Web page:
Thursday, February 16, 2012

Is none of our food untainted?

Organic brown rice syrup has been found to contain dangerously high levels of arsenic.

That's right--those of us who are trying faithfully to avoid high-fructose corn syrup often choose products with brown rice syrup, especially energy bars. Clif bars are my favorite meal replacement, such as on Sunday mornings when we race out of the house without time for breakfast.

Environmental chemist Brian P. Jackson and his team found dangerous amounts of arsenic in brown rice syrup, which is used as an alternative sweetener in a variety of products. The research is published in Environmental Health Perspectives.

Apparently rice (especially brown) picks up more of the arsenic in the ground than other grains. Organic natural forms of arsenic are found in the soil, while traces of arsenic-based pesticides (banned in 1999) can also still be found in the soil.

The worst of it is that this also applies to two brands of organic toddler formula made with brown rice syrup--these formulas had 20 to 30 times more arsenic than the other formulas. Given the small size of a toddler, that level of arsenic is dangerous. Ironically, this formula company's web site touts, "Following breast milk, parents can continue providing organic nutrition with Baby's Only Organic® Toddler Formula. Nature's One® scientifically designed the first organic formulas using ingredient standards that extend beyond 'organic,' insuring (sic) the highest quality nutritional formulas available." My #1 question is this: why in the heck are parents giving toddlers formula with sweetener in it, anyway? Why not cow milk, soy milk, or some other form of milk?

This news does not come completely out of the blue. In 2010, Consumer Reports found high levels of heavy metals, including arsenic, in protein powders and protein drinks. I hope you're reading this, Nadine and David! Scary. Is nothing safe?


  1. Why did you post photos of the two products, neither of which has been named as brands that contain arsenic. That seems irresponsible as it gives a message that they do.

  2. That is a good point, Ruth, so I did some searching. The research said the arsenic was highest in products that contain brown rice syrup as their first ingredient. That is the case with Clif bars, and the same with Baby's Own toddler formula. Your comment prompted me to do some more searching, and in fact Baby's Own formula was one of the products that tested high for arsenic:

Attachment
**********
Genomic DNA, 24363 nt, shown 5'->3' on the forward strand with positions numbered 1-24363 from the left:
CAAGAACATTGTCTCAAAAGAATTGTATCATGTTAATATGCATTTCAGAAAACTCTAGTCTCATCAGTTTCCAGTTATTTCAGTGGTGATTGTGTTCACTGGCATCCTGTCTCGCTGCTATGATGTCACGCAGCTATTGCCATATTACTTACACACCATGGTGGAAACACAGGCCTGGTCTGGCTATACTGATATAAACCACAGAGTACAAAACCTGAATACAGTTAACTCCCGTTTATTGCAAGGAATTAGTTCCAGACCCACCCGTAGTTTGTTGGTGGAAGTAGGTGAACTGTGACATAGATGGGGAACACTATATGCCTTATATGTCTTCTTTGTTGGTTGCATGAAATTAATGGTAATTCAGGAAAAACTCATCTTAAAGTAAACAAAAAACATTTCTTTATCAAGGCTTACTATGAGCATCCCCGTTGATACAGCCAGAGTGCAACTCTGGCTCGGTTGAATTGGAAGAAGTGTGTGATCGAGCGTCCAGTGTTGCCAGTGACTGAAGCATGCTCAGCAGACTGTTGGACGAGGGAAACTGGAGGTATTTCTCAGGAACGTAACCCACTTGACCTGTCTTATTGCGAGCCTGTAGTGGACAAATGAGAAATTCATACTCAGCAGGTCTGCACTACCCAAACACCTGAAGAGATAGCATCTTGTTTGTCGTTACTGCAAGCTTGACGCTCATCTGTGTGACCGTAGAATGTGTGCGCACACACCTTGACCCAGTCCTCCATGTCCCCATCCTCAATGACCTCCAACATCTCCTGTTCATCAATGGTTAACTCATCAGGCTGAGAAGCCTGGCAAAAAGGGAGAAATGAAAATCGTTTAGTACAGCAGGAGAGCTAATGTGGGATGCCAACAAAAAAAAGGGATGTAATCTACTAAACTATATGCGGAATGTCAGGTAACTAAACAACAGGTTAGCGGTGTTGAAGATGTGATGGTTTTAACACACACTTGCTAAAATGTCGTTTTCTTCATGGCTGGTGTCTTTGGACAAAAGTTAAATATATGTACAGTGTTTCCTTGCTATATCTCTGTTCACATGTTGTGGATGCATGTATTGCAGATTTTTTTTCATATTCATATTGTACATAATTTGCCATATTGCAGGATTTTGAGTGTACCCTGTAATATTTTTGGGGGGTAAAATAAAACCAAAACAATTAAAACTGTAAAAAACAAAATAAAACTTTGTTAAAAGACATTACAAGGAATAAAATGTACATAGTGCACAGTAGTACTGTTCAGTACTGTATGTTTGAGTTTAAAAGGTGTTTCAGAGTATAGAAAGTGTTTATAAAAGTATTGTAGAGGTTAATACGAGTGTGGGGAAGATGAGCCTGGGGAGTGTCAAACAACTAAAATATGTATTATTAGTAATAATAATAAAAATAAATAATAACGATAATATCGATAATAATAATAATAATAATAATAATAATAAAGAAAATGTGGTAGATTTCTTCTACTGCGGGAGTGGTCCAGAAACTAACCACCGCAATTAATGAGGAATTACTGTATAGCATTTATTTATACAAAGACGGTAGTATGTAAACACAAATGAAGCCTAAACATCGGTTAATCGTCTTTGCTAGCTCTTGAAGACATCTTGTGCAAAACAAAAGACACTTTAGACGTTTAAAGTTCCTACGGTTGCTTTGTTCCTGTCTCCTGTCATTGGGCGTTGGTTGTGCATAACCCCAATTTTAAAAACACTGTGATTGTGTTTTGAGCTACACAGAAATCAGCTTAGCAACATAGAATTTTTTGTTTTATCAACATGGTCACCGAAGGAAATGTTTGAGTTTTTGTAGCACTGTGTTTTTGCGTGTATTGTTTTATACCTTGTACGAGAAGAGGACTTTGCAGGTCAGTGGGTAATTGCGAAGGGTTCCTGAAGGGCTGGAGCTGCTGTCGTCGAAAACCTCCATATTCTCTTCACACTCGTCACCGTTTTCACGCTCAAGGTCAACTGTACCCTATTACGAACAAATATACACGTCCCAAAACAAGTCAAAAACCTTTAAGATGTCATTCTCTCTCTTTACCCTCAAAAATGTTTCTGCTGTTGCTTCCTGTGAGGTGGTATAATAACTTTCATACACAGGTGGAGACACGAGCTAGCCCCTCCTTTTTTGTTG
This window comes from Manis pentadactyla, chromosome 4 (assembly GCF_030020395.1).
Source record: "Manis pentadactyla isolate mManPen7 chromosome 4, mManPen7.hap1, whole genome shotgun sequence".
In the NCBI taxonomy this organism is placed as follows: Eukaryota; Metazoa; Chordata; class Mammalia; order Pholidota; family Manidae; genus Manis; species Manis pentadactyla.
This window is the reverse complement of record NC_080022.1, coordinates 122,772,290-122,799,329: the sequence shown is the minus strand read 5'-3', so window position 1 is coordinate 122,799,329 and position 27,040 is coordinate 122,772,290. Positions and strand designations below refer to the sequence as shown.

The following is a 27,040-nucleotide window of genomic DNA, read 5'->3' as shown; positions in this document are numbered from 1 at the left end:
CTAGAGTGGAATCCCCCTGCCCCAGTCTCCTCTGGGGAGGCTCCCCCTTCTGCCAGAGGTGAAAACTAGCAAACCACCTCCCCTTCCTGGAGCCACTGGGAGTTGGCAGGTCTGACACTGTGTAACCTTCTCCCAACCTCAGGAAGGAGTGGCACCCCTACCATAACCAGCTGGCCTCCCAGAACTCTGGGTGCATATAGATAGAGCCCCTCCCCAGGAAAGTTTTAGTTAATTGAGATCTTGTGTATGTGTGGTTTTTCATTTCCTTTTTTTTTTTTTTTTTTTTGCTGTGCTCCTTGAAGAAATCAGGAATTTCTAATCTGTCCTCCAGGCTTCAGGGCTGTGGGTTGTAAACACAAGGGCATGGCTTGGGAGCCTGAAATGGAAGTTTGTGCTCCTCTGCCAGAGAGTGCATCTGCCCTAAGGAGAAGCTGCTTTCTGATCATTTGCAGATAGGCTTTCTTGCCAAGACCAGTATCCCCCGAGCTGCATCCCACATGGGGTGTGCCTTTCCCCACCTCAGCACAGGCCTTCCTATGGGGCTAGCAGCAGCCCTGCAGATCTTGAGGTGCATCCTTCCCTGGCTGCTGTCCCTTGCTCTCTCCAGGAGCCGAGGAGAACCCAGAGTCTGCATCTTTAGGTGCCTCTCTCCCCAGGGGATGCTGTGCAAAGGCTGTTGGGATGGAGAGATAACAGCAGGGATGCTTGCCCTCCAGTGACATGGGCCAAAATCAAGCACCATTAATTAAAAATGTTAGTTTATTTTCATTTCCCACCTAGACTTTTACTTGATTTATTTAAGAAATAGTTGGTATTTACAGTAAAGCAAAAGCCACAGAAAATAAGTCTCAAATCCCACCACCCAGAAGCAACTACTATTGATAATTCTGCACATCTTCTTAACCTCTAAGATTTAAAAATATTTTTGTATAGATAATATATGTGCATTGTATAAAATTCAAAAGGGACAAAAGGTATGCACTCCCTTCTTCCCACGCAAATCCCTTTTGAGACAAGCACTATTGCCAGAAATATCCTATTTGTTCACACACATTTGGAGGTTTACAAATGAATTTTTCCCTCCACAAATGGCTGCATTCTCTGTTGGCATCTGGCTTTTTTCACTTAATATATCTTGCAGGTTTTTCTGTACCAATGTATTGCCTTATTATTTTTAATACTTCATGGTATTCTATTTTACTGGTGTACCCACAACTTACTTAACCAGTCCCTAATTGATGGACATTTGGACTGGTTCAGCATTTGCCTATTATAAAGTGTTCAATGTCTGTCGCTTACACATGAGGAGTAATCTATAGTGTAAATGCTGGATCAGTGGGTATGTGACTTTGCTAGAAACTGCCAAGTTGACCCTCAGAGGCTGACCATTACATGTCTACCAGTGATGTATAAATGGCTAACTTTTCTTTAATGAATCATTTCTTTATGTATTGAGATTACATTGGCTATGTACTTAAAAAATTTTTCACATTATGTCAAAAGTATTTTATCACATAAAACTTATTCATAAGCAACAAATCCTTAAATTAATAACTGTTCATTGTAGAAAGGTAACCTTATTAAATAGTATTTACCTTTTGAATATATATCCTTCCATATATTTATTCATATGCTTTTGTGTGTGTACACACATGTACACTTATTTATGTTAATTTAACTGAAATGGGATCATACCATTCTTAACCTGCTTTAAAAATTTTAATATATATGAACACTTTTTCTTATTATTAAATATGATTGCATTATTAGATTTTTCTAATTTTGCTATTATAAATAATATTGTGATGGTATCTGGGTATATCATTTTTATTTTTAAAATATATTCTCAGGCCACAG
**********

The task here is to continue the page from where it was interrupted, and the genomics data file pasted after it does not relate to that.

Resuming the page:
In fact, I am more concerned about parents who are giving these children products that could be tainted with arsenic than I am about the reputation of these companies. Consumer alert!

    I love Clif bars...but unless I know they do not contain high levels of arsenic, I will no longer buy them.

  3. In regard to your comment about why parents are giving their babies formula with suger rather than cow's milk, soy milk or some other form of milk. Are you a parent? Do you realize that cow's milk contains proteins that are too hard for an infant to break down and digest? That is why babies are given formula or breast milk for the first year of their lives. Also, have you checked the label of cow's milk lately? Most contain at least 12 grams of sugar per servin unless is comes straight from the cow. Almost everything contains sugar these days. Soy is a genetically modified ingredient. I would never give my baby soy milk. Soy is also a high allergen. Until now, Baby's Only was supposed to be one of the best choices on the markets for parents concerned with what to give their babies. You cannot find a baby formula that does not have some type of sweetner in it. Lactose, corn syrup, brown rice syrup, etc. That's why breast milk is best.

  4. Thanks for your comment. Yes, of course I'm a parent--I have three boys, and I nursed them for years, and I absolutely agree with you that breast milk is best.

    I totally get that breastfeeding doesn't work for everyone, and some moms have to give their babies formula. That wasn't my point. My understanding of "toddler" is over 1 year old. That's why I'm questioning why you would give a toddler formula.

    Even if a child had "failure to thrive" (hate that term!), typically they would be prescribed a high-calorie, special drink. My nephew was on such a formula-type drink for a year when the doctor was concerned about his slow weight gain.

    Mostly my comment was directed at the tendency of formula (and other companies) to tell parents what they should be buying for their kids...toddlers, no less! I'm not critizing parents for giving their infants formula...just questioning why toddlers would need it.

  5. PLEASE provide the brands. This is very alarming. There are so many mothers who are unable to breast feed, and have no other choice but to rely on formula.

  6. My understanding is that Baby's Only formula is the one to be concerned about. Yesterday the news said "toddler formula," but now it seems they are talking about baby formula: Here's a post I found about making your own baby formula, which might not be practical but would be at least safer: Until we know more, I'd avoid formulas with brown rice syrup as their #1 ingredient.